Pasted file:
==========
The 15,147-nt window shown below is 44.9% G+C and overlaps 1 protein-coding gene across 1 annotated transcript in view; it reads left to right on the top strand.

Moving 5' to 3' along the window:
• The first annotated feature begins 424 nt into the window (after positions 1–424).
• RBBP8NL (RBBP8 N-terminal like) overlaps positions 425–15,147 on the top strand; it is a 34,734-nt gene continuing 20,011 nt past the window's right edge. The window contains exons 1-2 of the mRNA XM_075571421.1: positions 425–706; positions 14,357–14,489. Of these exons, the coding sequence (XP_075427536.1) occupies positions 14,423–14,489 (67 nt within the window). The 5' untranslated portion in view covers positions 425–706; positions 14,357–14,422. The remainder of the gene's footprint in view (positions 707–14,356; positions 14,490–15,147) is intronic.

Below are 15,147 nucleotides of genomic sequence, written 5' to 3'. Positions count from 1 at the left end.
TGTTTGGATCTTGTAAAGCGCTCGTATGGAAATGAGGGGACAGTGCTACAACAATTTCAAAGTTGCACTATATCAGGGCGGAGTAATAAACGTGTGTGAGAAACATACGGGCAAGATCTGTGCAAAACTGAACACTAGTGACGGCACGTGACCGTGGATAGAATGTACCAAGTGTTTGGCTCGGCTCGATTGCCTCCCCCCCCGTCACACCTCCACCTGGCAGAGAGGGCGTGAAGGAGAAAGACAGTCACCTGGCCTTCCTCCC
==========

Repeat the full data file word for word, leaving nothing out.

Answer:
The 15,147-nt window shown below is 44.9% G+C and overlaps 1 protein-coding gene across 1 annotated transcript in view; it reads left to right on the top strand.

Moving 5' to 3' along the window:
• The first annotated feature begins 424 nt into the window (after positions 1–424).
• RBBP8NL (RBBP8 N-terminal like) overlaps positions 425–15,147 on the top strand; it is a 34,734-nt gene continuing 20,011 nt past the window's right edge. The window contains exons 1-2 of the mRNA XM_075571421.1: positions 425–706; positions 14,357–14,489. Of these exons, the coding sequence (XP_075427536.1) occupies positions 14,423–14,489 (67 nt within the window). The 5' untranslated portion in view covers positions 425–706; positions 14,357–14,422. The remainder of the gene's footprint in view (positions 707–14,356; positions 14,490–15,147) is intronic.

Below are 15,147 nucleotides of genomic sequence, written 5' to 3'. Positions count from 1 at the left end.
TGTTTGGATCTTGTAAAGCGCTCGTATGGAAATGAGGGGACAGTGCTACAACAATTTCAAAGTTGCACTATATCAGGGCGGAGTAATAAACGTGTGTGAGAAACATACGGGCAAGATCTGTGCAAAACTGAACACTAGTGACGGCACGTGACCGTGGATAGAATGTACCAAGTGTTTGGCTCGGCTCGATTGCCTCCCCCCCCGTCACACCTCCACCTGGCAGAGAGGGCGTGAAGGAGAAAGACAGTCACCTGGCCTTCCTCCC